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IUoU is an DIN-designation and acronym for an automated, three phase procedure to charge a lead-acid battery by means of a battery charger. The three phases are: I-phase, constant electric current; Uo-phase, constant over-voltage; U-phase, constant voltage.
The term 3-Step Charge Profile refers to the same procedure but is not part of the DIN terminology. At least one equipment manufacturer refers to the three phases as Bulk Phase, Absorption Phase and Float Charge.
The purpose is to fully charge the battery in a relatively short time without reducing its life span and to indefinitely keep the battery charged as long as the charger is connected. The three phases (or stages) have no connection with three-phase electric power.
When an IUoU charger is connected to an empty battery, it will enter the I-phase and provide a constant current. The current is determined by the charger and possibly its settings and should be in a reasonable relation to the battery's capacity. For longest battery life, the current would not exceed one tenth of the battery's capacity (C/10), although many battery specifications allow for a fast charge with a higher current than C/10. As a result of the current, the battery absorbs the charge and its voltage rises. The charger limits the maximum voltage to Uo, a constant or temperature-dependent maximum, typically 2.4 V to 2.6 V per cell. As soon as Uo is reached, the charger enters the Uo-phase.
In the Uo-phase, the battery is continued being charged at a constant voltage, but the charge current is decreasing. The decrease is imposed by the battery. The voltage in the Uo-phase is too high to be applied indefinitely but it allows charging the battery fully in a relatively short time. So it is important that the end of the Uo-phase is detected reliably. Depending on the charger, the Uo-phase is concluded when the charge current goes below a threshold, typically 0.8 times the rated I-phase current and the U-phase is entered.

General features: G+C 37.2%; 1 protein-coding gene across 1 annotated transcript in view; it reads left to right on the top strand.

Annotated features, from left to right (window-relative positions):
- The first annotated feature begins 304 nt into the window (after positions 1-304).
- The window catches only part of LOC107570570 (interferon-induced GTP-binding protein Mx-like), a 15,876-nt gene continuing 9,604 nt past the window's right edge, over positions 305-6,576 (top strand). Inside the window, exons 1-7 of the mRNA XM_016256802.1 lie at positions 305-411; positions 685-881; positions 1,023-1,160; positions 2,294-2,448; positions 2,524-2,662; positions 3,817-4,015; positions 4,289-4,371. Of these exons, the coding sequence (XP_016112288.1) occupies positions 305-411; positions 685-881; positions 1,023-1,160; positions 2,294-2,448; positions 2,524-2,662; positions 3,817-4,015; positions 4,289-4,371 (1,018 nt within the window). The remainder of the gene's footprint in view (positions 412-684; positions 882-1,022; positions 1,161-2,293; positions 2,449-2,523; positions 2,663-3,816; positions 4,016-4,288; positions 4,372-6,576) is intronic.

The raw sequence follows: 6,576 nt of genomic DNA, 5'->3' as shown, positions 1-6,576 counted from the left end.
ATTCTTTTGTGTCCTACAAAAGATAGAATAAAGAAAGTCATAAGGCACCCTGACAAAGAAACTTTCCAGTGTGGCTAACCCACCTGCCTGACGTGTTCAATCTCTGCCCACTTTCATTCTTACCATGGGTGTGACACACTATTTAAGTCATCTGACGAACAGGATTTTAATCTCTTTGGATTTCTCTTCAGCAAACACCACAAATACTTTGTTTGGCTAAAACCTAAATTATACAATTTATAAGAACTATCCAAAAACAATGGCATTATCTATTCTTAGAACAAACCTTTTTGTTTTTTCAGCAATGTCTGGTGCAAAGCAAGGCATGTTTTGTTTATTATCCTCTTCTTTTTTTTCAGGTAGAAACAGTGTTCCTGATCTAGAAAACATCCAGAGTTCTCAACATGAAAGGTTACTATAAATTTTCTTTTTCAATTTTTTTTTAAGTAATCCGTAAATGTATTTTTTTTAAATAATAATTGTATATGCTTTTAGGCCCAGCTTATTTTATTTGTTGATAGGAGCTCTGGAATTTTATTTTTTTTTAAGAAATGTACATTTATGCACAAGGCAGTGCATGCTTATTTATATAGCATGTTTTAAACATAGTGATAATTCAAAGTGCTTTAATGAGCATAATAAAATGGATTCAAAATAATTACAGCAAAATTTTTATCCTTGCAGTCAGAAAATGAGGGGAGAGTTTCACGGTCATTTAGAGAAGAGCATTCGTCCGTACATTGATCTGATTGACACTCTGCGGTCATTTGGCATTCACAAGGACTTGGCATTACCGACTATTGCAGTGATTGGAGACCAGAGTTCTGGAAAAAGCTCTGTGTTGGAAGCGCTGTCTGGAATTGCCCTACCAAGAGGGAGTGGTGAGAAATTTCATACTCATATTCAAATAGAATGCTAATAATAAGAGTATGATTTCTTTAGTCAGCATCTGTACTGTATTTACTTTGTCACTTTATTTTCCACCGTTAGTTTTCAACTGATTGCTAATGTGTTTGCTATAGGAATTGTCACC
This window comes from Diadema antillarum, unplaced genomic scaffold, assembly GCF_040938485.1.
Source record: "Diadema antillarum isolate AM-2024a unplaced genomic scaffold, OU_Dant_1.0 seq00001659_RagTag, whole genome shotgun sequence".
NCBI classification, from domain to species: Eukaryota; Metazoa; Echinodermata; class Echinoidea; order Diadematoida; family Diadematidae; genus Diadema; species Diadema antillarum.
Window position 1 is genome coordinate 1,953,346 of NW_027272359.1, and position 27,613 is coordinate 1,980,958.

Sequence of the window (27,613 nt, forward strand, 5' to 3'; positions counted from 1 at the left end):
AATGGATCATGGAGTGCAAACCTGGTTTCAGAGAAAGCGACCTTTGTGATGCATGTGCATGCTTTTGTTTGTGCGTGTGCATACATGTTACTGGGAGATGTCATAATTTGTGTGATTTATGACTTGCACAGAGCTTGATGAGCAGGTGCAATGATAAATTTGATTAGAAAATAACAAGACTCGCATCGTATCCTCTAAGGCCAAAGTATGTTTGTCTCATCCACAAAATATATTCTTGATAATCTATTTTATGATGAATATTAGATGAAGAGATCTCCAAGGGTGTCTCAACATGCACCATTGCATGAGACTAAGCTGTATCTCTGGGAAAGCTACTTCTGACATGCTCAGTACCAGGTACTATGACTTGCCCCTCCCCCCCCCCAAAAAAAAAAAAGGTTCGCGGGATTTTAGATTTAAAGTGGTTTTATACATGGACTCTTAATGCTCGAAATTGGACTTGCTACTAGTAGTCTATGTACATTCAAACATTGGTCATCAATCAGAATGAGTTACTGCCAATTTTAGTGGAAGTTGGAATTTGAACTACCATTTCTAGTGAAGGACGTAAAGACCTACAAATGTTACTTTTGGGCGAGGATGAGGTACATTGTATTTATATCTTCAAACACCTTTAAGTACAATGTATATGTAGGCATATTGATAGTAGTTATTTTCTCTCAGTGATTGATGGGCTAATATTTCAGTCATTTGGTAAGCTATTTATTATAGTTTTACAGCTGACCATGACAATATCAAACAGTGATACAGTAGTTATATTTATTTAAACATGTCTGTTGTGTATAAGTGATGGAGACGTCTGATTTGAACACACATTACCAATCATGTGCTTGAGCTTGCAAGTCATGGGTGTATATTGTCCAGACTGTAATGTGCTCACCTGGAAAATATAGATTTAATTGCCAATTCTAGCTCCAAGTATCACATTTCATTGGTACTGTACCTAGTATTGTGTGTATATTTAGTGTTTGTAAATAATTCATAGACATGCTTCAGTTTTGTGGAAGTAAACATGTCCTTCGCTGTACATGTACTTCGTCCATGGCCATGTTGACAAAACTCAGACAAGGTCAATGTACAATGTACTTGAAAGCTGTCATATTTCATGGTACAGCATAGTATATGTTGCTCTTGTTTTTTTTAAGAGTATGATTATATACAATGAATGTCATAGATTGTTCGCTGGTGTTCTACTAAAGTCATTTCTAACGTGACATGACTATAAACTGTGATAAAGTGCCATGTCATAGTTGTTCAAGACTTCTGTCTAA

In the U-phase, the voltage is decreased to typically 2.3 V per cell. This phase is intended to first fully charge the battery and to keep the battery charged, if desired indefinitely. The charge current decreases to a value much lower than C/10 and compensates for the self discharge.
When an IUoU charger is connected to a full or partially full battery, the I-phase and Uo-phase are brief and the U-phase is entered quickly.
A bad battery will have short I-phase and Uo-phase, but there is a risk of gassing, further damaging the battery.
If a battery is connected to a significant load during charging, the end of the Uo-phase may never be reached and the battery will gas and be damaged, depending on the charge current relative to the battery capacity.